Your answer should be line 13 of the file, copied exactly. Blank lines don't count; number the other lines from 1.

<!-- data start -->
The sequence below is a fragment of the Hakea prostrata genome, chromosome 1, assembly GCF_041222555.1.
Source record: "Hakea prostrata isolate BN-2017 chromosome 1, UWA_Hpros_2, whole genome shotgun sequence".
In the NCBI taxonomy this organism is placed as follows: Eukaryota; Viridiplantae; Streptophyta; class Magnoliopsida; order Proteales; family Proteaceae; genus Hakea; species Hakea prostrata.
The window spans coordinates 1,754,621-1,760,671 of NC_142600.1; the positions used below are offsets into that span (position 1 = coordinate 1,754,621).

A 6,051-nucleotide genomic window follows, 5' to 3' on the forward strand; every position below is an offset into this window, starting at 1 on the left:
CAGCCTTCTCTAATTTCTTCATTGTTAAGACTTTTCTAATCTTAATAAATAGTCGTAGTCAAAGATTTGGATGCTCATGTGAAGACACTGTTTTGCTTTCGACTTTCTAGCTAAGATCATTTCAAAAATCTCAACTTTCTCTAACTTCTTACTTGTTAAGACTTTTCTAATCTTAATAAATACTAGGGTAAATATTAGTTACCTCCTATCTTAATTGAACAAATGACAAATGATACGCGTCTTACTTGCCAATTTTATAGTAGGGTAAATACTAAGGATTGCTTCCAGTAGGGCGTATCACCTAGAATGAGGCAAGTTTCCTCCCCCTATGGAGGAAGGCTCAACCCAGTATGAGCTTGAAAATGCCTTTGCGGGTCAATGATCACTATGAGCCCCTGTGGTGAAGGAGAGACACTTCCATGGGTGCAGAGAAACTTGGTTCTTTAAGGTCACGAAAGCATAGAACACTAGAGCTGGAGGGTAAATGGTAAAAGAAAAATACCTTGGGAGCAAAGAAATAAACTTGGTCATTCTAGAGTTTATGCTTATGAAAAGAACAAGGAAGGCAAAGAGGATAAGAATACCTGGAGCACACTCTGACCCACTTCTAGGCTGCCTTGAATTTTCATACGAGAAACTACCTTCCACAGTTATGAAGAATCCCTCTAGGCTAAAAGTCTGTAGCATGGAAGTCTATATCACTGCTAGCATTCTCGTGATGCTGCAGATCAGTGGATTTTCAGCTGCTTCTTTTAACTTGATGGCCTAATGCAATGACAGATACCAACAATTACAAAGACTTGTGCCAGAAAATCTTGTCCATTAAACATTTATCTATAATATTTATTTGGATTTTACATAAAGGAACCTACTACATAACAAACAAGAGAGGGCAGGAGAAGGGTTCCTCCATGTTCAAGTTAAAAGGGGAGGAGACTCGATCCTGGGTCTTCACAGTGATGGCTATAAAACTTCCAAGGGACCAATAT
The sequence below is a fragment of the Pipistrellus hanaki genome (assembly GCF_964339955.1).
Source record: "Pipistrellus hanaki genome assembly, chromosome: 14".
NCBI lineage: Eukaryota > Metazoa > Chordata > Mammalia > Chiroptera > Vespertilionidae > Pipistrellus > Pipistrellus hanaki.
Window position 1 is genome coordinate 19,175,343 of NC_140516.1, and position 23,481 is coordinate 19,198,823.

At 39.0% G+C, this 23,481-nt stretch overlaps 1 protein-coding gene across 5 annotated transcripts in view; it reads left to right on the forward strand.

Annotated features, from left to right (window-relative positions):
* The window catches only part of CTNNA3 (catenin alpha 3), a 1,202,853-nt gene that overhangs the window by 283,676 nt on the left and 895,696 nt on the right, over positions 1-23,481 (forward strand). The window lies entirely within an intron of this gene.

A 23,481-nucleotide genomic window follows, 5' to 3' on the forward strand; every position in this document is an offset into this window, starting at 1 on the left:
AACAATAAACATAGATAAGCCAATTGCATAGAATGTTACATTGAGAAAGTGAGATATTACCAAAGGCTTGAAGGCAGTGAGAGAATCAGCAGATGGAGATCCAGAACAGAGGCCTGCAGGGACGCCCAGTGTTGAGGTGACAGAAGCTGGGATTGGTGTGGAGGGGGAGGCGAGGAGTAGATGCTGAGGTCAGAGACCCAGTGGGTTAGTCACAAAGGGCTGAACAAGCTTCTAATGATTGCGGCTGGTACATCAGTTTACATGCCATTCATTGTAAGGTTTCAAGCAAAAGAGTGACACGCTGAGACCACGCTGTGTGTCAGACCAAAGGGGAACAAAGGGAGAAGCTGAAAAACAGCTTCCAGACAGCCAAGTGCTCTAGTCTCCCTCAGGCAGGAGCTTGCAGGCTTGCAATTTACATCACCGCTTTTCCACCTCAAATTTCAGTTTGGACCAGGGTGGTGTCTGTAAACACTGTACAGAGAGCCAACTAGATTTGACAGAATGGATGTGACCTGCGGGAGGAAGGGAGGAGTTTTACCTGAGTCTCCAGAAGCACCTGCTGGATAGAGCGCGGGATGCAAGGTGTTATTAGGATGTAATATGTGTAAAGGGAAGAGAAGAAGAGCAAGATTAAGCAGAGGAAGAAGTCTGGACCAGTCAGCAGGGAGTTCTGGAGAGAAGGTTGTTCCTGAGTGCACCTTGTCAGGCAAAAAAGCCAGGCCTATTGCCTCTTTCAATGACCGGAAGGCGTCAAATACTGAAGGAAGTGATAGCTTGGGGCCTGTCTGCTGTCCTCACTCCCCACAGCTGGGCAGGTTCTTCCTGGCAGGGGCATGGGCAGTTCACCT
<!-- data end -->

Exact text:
* The window catches only part of CTNNA3 (catenin alpha 3), a 1,202,853-nt gene that overhangs the window by 283,676 nt on the left and 895,696 nt on the right, over positions 1-23,481 (forward strand). The window lies entirely within an intron of this gene.